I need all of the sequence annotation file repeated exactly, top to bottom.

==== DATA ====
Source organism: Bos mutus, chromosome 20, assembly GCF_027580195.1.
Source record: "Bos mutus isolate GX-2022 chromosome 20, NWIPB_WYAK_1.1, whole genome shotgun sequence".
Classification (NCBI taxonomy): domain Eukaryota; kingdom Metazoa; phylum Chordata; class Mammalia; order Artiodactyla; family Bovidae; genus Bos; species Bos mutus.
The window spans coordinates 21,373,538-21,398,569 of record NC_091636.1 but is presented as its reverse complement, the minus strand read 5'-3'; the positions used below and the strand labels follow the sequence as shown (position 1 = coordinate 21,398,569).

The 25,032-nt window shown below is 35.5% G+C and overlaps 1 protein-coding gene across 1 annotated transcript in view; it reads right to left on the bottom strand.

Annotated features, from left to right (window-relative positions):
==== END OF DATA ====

Source organism: Bos mutus, chromosome 20, assembly GCF_027580195.1.
Source record: "Bos mutus isolate GX-2022 chromosome 20, NWIPB_WYAK_1.1, whole genome shotgun sequence".
Classification (NCBI taxonomy): domain Eukaryota; kingdom Metazoa; phylum Chordata; class Mammalia; order Artiodactyla; family Bovidae; genus Bos; species Bos mutus.
The window spans coordinates 21,373,538-21,398,569 of record NC_091636.1 but is presented as its reverse complement, the minus strand read 5'-3'; the positions used below and the strand labels follow the sequence as shown (position 1 = coordinate 21,398,569).

The 25,032-nt window shown below is 35.5% G+C and overlaps 1 protein-coding gene across 1 annotated transcript in view; it reads right to left on the bottom strand.

Annotated features, from left to right (window-relative positions):